This page shows a rare and unusual early computing device: a magnetic rod ROM memory. At least, I think that is what it is. I am indebted to Paul Symons for providing this extra-ordinary piece of technology. He informs me that it probably came from a UK military computer, but he does not know which.

If you know anything about this, or can say definitely what it is, or what it is not, please

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magnetic ROM general view The exterior of the module reveals that it comprises two circuit cards bolted together into a single assembly, about 9 inches deep by 8 inches high, with a central thick aluminium plate. Two smaller edge connector cards (each divided into three groups of 'fingers') are fixed along one side and connected to the two main cards by wires, some of which are glued on the surface of thin flexible cards. The assembly therefore slid into two slots of a card cage although it has no handles or tags on the outside edge. The two sides have thin aluminium plates protecting part of them. A double row of diodes, totalling 68 per card, is present along the interior bottom edge of the two main cards, connected to the edge connectors by soldered wires with black insulation (17 on one side, 15 on the other). Closer examination shows that the diodes are type CV7049, a British military germanium switching diode equivalent to Mullard OA10, date coded SL and SM which means November and December 1961. The two cards are connected together along the back of the unit by a thin flexible insulating card carrying 50 wires.

magnetic ROM with plate removed magnetic ROM rods close up Removing the aluminium plate on either side reveals a grid of ferrite rods, which look like pencil 'leads', numbering 29 rows by 68 columns. These are unusual numbers, but further investigation shows that not all were used.

drive/read wires Undoing the circlips and removing the boards holding the ferrite rods reveals that each of the two main 'cards' is in fact made from three superposed pieces clamped together. The exterior piece holds the ferrite rods, on the interior side it has wires associated with them which run up the columns of ferrites from the diodes. The wires change side after every pair of rods, thus making about an eighth of a turn around each rod, and are completely looped around the last rod and so return to the diode end, where every eighth one is wired together and connected to a finger of the edge connector (see image above of the reverse of the card). Only 64 columns are wired, the exterior 2 on each end are not.

the central card The central piece in the card assembly has no wires connected to it. Instead it is a thin flexible printed circuit comprising 25 copper rows, each having 64 discs removed along the centre line, thus forming 64 connected loops. However, many of the loops are broken by being cut at one side, in an apparently random pattern.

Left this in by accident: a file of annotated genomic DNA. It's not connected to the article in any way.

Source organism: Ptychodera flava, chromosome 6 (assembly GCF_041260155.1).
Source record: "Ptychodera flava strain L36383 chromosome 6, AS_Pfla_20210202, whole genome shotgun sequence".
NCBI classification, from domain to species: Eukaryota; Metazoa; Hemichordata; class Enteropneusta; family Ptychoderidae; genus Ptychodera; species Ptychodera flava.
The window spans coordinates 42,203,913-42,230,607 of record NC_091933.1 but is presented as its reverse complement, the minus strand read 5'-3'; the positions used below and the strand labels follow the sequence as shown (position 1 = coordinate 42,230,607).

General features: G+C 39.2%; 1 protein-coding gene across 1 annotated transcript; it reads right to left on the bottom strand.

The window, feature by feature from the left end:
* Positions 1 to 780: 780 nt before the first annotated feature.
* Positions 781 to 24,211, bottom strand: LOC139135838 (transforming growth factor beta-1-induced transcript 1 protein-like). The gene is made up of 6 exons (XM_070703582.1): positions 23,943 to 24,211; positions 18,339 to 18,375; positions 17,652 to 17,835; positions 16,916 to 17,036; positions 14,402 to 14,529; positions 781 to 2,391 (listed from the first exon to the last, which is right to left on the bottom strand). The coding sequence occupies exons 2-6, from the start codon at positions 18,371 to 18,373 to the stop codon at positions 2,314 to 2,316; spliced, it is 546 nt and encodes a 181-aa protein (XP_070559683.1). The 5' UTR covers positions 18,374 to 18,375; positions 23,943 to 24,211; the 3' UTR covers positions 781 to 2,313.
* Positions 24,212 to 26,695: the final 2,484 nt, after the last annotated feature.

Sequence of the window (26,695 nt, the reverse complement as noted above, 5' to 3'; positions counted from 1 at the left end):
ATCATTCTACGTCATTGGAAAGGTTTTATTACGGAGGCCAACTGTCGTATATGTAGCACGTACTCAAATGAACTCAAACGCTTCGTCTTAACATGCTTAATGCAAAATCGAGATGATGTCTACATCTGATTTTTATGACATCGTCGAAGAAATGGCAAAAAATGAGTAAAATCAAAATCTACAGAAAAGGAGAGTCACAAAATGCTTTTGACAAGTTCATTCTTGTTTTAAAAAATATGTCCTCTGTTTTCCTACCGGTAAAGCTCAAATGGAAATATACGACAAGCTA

drive/read wires The third, interior piece of the card assembly also holds a grid of ferrite rods, identical in number to the first card. However, the card has wires along the rows. Only 25 rows are wired, the exterior two on each side are not. However, on one card only 12 rows are connected to the card edge connector (two wires per row), the other 13 rows show that the two wires per row are in fact one wire that loops around the penultimate rod and returns. All 25 rows have both wires connected through the rear interconnect to the other ferrite row card, which has the 13 rows connected to the edge connector on that card, and the other 12 looped back. The whole assembly is therefore an array of 25 by 128 cells rather than two arrays of 25 by 64.

We now come to the question of what this device is. It is almost certainly a magnetic read-only memory (ROM). Some early computers used such devices, often made from so-called "core rope", which used physical winding around ferrite core transformers to provide presence or absence of a signal, and hence a bit. Such devices were usually word-oriented.

serial numbers This device is more sophisticated. I believe that it stored 128 words of 25 bits (probably 24 data plus 1 parity). The diodes provide drive line decoding. Each drive line is coupled to the 25 bit-output lines by transformer action of the ferrite rods. The central circuit card either allows or prevents this happening per bit, depending upon whether or not the copper loop is complete. As the drive lines only make about an eighth-turn around each ferrite, signals would have been weak, and sensitive read amplifiers would have been needed. I do not have any of these, or any knowledge of the device's manufacturer. However, I suspect that it may be a military offshoot of the Ferranti Argus computer, which had a programmable magnetic ROM system. The 20th issue of Computer Resurrection, the bulletin of the UK Computer Conservation Society, describes a military version of this. However, there are major differences from my device: the article states that the military machine used "square coupling loops", and that each card contained 12 by 25 loops i.e., 12 words.

My device bears no identification other than some numbers shown in this image. It is possible that the AP number is an 'Admiralty Pattern' number, which identified UK naval equipment. If you have any knowledge of this device, please